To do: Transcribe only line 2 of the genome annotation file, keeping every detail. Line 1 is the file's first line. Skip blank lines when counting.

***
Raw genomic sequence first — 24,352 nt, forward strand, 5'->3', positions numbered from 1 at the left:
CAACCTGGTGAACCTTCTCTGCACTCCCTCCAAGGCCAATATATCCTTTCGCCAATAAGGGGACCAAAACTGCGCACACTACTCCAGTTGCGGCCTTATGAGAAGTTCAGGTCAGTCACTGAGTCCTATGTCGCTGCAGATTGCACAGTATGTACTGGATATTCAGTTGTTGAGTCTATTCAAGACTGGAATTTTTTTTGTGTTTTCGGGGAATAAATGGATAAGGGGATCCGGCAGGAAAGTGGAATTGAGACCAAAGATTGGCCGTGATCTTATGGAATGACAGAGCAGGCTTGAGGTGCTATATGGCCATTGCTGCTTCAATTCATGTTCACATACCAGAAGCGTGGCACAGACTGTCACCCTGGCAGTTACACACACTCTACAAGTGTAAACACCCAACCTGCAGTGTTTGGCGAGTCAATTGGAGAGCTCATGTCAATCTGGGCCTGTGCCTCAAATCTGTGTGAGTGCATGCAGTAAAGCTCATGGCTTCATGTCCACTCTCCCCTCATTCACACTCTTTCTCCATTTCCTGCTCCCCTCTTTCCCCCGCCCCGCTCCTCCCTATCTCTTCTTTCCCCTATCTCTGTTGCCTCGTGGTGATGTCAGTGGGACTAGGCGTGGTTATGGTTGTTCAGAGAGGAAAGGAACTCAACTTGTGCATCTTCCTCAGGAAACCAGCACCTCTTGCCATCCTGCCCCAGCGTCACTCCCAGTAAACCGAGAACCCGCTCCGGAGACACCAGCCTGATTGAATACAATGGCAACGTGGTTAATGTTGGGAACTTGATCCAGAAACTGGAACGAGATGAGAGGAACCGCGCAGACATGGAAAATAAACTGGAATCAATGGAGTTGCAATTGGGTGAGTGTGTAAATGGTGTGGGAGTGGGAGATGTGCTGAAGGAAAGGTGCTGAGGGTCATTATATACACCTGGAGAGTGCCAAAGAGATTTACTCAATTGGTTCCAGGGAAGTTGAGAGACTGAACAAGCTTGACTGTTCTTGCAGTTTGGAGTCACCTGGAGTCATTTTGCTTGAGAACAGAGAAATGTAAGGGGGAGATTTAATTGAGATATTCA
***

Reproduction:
CAACCTGGTGAACCTTCTCTGCACTCCCTCCAAGGCCAATATATCCTTTCGCCAATAAGGGGACCAAAACTGCGCACACTACTCCAGTTGCGGCCTTATGAGAAGTTCAGGTCAGTCACTGAGTCCTATGTCGCTGCAGATTGCACAGTATGTACTGGATATTCAGTTGTTGAGTCTATTCAAGACTGGAATTTTTTTTGTGTTTTCGGGGAATAAATGGATAAGGGGATCCGGCAGGAAAGTGGAATTGAGACCAAAGATTGGCCGTGATCTTATGGAATGACAGAGCAGGCTTGAGGTGCTATATGGCCATTGCTGCTTCAATTCATGTTCACATACCAGAAGCGTGGCACAGACTGTCACCCTGGCAGTTACACACACTCTACAAGTGTAAACACCCAACCTGCAGTGTTTGGCGAGTCAATTGGAGAGCTCATGTCAATCTGGGCCTGTGCCTCAAATCTGTGTGAGTGCATGCAGTAAAGCTCATGGCTTCATGTCCACTCTCCCCTCATTCACACTCTTTCTCCATTTCCTGCTCCCCTCTTTCCCCCGCCCCGCTCCTCCCTATCTCTTCTTTCCCCTATCTCTGTTGCCTCGTGGTGATGTCAGTGGGACTAGGCGTGGTTATGGTTGTTCAGAGAGGAAAGGAACTCAACTTGTGCATCTTCCTCAGGAAACCAGCACCTCTTGCCATCCTGCCCCAGCGTCACTCCCAGTAAACCGAGAACCCGCTCCGGAGACACCAGCCTGATTGAATACAATGGCAACGTGGTTAATGTTGGGAACTTGATCCAGAAACTGGAACGAGATGAGAGGAACCGCGCAGACATGGAAAATAAACTGGAATCAATGGAGTTGCAATTGGGTGAGTGTGTAAATGGTGTGGGAGTGGGAGATGTGCTGAAGGAAAGGTGCTGAGGGTCATTATATACACCTGGAGAGTGCCAAAGAGATTTACTCAATTGGTTCCAGGGAAGTTGAGAGACTGAACAAGCTTGACTGTTCTTGCAGTTTGGAGTCACCTGGAGTCATTTTGCTTGAGAACAGAGAAATGTAAGGGGGAGATTTAATTGAGATATTCA